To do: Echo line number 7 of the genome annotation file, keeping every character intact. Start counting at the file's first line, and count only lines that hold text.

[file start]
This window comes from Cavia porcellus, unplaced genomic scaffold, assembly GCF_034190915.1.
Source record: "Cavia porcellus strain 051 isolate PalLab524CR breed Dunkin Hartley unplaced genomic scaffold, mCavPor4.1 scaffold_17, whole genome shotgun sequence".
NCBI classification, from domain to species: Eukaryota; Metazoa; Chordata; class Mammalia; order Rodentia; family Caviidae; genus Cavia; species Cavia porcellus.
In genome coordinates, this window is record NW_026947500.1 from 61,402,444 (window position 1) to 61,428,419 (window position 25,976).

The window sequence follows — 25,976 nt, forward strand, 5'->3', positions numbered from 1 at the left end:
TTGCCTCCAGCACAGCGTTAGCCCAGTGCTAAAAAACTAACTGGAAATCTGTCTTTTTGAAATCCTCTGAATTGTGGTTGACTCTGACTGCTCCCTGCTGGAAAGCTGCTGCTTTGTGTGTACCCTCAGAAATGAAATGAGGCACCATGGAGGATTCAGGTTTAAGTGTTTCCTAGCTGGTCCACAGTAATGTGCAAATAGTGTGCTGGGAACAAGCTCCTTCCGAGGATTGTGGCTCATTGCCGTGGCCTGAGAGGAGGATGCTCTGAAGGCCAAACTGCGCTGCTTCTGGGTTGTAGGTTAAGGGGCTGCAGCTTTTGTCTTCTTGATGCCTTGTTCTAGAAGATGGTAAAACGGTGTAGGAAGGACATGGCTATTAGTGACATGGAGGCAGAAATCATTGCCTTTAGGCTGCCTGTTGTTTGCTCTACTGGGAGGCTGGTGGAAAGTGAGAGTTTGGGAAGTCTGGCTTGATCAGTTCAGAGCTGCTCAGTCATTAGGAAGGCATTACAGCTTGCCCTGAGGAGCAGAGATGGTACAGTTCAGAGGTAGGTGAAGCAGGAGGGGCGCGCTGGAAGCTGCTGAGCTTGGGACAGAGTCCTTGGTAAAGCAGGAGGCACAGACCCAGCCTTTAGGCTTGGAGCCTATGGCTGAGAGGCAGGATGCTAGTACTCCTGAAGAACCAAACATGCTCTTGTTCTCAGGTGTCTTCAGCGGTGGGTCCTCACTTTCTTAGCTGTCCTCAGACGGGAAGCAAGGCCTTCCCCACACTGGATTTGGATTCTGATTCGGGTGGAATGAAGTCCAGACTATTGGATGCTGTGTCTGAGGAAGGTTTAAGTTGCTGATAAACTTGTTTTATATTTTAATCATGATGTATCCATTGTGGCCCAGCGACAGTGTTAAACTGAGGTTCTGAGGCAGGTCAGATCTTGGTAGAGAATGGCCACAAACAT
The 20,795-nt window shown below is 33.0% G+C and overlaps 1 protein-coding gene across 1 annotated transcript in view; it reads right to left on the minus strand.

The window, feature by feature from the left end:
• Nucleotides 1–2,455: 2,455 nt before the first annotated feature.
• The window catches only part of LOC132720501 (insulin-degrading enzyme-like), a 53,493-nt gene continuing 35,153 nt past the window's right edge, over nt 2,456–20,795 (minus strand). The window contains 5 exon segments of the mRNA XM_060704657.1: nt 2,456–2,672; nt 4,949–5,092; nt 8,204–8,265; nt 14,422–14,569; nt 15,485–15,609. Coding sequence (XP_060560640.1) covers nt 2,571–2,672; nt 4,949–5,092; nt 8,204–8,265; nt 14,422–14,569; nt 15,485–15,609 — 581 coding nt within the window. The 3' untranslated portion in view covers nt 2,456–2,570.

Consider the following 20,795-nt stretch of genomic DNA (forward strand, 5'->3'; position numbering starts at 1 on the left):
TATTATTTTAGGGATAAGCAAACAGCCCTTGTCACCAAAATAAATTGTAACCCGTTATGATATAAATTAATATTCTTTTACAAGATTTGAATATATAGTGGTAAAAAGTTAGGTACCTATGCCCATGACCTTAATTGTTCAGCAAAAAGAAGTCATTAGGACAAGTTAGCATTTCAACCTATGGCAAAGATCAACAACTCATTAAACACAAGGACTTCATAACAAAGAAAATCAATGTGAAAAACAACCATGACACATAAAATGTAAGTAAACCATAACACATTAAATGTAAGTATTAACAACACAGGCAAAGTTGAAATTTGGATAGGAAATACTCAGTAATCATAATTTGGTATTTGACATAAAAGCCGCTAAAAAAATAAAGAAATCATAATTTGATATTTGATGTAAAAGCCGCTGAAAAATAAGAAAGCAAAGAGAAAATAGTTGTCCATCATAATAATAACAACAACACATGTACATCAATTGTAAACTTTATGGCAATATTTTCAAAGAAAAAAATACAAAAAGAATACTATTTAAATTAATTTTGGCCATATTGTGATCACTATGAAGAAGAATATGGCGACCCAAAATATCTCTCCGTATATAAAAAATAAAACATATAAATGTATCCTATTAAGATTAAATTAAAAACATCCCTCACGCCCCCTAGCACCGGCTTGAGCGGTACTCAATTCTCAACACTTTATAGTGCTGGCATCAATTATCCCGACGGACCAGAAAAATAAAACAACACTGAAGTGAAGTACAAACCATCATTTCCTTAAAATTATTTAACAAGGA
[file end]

The 20,795-nt window shown below is 33.0% G+C and overlaps 1 protein-coding gene across 1 annotated transcript in view; it reads right to left on the minus strand.